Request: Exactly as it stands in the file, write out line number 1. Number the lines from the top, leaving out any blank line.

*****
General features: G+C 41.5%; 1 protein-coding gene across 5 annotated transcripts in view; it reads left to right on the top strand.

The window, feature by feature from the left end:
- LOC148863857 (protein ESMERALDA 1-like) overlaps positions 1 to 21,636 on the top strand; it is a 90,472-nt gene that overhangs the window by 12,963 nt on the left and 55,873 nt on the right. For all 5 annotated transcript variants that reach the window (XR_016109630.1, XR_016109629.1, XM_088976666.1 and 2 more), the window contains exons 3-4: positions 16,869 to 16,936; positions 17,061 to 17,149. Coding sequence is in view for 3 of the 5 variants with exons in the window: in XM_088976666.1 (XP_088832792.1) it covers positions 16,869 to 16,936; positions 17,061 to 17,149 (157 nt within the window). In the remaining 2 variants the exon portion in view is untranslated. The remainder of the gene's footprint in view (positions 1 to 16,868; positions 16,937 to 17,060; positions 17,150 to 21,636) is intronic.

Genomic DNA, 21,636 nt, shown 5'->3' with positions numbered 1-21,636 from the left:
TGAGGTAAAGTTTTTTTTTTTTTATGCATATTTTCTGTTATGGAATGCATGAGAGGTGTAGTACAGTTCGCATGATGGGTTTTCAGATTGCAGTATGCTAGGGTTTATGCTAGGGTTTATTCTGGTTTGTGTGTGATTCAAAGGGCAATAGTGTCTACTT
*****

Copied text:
General features: G+C 41.5%; 1 protein-coding gene across 5 annotated transcripts in view; it reads left to right on the top strand.